Yale and NBA team up to test saliva sampling for SARS-CoV-2
NEW HAVEN, Conn., U.S.: We are learning more about SARS-CoV-2 every day, including more about how to effectively test for it. Researchers at the Yale School of Public Health have found that employing saliva samples to test for the virus could lower the risk of infection for health workers. The researchers have partnered with the National Basketball Association (NBA) to test the efficacy of a saliva sampling method that they say presents as a faster, less invasive and more accurate alternative to the recommended nasopharyngeal and oropharyngeal sampling methods.
The 2019–2020 NBA season is slated to resume in the city of Orlando in late July, but the results of a study involving players, coaches and staff from the league may have a greater impact on the American public than the results of the on-court fixtures.
Led by Drs. Nathan Grubaugh and Anne Wyllie, the research team will test select members of NBA teams and their staff and management for the virus using SalivaDirect. According to a Yale University press release, SalivaDirect reduces testing times by over 1 hour, costs less, exposes health care professionals to reduced risk, and could be effectively tested in a sporting environment.
“Because the NBA regularly tests players and on-court staff, who necessarily work in close contact without face coverings, the group of staff and players provides a unique opportunity for a comparison study to analyze the new test’s accuracy and sensitivity, which will enable the submission to the FDA [U.S. Food and Drug Administration] for SalivaDirect,” the researchers explained.
The sampling method is the result of an April study by the Yale school, which found that saliva samples taken from just inside the mouth provided both greater detection sensitivity and consistency throughout the various stages of COVID-19 and less variability in testing results, when compared with the recommended nasopharyngeal method. In the study, which had not been peer reviewed at the time of writing, SARS-CoV-2 was detected in two asymptomatic health care workers who had previously tested negative for the virus in a nasopharyngeal swab test. This led the researchers to hypothesize that saliva testing could be more effective in detecting mild infections.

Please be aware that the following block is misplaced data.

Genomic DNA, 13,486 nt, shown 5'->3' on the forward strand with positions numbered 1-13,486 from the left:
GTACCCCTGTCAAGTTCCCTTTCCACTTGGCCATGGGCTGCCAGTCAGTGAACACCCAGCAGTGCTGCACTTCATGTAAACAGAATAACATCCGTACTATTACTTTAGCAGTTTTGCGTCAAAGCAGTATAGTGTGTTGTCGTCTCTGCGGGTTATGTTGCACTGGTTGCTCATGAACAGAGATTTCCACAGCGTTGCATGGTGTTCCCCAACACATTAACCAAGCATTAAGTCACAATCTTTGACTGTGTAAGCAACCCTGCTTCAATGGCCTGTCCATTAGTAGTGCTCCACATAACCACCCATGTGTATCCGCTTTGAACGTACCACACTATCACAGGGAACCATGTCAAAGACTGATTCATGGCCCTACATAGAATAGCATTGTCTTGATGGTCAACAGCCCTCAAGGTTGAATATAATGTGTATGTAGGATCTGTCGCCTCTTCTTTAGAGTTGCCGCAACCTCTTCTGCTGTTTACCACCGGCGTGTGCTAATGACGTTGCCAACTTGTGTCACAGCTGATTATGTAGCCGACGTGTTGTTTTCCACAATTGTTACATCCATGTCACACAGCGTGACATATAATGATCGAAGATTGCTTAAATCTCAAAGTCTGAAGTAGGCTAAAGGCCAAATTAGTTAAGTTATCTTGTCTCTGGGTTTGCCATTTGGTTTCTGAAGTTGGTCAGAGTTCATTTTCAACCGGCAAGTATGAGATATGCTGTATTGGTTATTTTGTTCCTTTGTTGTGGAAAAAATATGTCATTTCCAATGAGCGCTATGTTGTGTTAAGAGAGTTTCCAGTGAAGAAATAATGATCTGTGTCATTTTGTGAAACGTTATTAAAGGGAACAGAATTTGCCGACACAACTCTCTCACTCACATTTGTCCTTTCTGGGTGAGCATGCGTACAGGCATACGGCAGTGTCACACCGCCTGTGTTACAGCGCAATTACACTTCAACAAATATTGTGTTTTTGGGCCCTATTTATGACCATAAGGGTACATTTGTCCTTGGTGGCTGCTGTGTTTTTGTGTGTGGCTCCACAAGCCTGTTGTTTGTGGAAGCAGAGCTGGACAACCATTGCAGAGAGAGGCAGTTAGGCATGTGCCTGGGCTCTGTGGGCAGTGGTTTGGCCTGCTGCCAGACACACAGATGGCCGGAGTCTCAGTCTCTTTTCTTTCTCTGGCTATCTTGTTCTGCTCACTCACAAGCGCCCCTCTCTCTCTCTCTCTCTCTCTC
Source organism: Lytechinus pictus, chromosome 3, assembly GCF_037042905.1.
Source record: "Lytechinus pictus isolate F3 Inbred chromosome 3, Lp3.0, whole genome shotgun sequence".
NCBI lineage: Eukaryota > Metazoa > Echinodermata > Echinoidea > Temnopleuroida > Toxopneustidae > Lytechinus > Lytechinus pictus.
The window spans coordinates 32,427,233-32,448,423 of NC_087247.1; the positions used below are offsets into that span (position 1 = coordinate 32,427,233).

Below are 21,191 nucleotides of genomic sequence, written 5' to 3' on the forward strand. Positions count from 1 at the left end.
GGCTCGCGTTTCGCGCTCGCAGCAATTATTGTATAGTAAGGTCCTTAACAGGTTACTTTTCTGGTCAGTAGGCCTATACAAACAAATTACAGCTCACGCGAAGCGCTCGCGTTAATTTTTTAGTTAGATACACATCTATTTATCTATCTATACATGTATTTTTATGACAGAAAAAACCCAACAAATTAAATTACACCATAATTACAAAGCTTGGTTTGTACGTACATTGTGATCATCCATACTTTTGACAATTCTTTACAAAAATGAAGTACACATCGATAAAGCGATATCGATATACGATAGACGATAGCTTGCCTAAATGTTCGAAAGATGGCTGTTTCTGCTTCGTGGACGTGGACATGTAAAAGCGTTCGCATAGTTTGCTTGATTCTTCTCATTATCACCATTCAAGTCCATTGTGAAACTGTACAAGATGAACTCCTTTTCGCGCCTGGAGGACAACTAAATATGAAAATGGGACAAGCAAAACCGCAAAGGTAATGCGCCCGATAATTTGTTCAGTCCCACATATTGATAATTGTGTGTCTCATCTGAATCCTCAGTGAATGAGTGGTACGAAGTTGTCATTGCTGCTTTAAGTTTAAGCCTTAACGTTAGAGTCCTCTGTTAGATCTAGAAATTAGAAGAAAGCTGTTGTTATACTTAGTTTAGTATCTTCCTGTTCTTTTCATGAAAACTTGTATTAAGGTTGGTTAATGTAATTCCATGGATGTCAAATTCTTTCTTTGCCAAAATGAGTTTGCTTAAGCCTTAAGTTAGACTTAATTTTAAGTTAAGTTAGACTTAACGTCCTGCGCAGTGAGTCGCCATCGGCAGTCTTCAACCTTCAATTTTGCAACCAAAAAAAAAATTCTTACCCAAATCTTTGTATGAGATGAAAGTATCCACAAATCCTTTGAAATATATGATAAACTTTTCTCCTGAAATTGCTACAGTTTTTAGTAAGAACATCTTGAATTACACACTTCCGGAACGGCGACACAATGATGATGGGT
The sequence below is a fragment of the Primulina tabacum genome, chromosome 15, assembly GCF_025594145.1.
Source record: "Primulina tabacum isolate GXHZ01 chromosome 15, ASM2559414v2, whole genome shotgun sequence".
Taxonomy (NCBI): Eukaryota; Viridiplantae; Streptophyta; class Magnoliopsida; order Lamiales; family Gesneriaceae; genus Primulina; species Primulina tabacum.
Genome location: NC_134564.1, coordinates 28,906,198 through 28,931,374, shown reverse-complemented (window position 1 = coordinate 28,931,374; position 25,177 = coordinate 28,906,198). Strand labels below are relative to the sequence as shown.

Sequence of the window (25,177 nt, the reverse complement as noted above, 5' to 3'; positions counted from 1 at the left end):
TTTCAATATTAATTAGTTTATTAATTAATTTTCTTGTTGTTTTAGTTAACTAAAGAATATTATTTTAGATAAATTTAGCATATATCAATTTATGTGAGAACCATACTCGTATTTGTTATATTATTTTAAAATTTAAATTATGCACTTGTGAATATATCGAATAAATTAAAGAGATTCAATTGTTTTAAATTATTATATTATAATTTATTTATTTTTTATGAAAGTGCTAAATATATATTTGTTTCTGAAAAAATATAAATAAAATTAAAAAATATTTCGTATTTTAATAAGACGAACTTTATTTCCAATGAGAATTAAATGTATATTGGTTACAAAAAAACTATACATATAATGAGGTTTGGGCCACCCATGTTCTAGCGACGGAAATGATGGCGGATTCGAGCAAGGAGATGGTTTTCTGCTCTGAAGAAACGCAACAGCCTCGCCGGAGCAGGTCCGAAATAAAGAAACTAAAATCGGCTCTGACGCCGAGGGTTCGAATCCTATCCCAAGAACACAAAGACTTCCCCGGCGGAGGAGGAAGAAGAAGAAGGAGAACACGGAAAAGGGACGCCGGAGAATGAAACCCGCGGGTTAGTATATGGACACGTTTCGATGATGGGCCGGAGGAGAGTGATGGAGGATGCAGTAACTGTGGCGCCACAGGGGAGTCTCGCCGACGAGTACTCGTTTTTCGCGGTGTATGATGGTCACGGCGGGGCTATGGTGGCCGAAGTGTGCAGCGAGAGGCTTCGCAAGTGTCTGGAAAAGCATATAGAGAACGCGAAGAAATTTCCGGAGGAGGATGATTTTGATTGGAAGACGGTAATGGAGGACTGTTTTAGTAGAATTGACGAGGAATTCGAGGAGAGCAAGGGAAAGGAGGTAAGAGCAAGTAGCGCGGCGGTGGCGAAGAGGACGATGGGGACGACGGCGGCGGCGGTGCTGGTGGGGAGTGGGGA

“[Saliva] is sensitive for SARS-CoV-2 detection in both COVID-19 inpatients and asymptomatic health care worker screening”
– Dr Anne Wyllie, research scientist, Yale School of Public Health
Wyllie, the first author of the initial study and an associate research scientist in the epidemiology of microbial diseases at the Yale School of Public Health, told Dental Tribune International that the results had led to further investigation. “With the ongoing pandemic, this has been an ongoing study. We have recently updated our dataset and found the same trends—saliva is sensitive for SARS-CoV-2 detection in both COVID-19 inpatients and asymptomatic health care worker screening.”
She said that the response to the study had been overwhelming. “We have been advising institutions all over the country on how to work with saliva and validate it as a sample type. Being a noninvasive sample and able to be reliably self-collected, it appears key to meeting mass testing demands.”
The results of the NBA study are expected by the end of July and will be shared publicly.
Saliva sampling proposed for antibody testing for SARS-CoV-2
The authors of a May letter published in the British Dental Journal wrote that the use of saliva samples presents advantages in clinical settings. “It is less invasive and more convenient to patients as compared to [nasopharyngeal and/or oropharyngeal swabs] or blood samples (especially desirable in multiple testing for disease monitoring). Secondly, with clear instructions, patients can collect saliva themselves, thereby minimizing the risk of virus transmission to health care personnel and avoiding use of personal protective equipment.”
The authors pointed out that serological tests that detect IgM and IgG antibodies are a robust method for detecting current and past SARS-CoV-2 infections and that preliminary studies had demonstrated the production of SARS-CoV-specific secretory IgA in the saliva of animals. “Hence, it is reasonable to speculate that anti-COVID-19 antibodies might also be present in human saliva although this has not been reported nor has their potential use for diagnostics and disease monitoring. This clearly warrants future studies,” they concluded.
In early May, the FDA gave authorization for the first diagnostic test that uses saliva samples to test for SARS-CoV-2. The test is made by the Clinical Genomics laboratory of Rutgers New Jersey Medical School, and the saliva sample can be collected by patients in their homes using the Spectrum Solutions SDNA-1000 saliva collection device.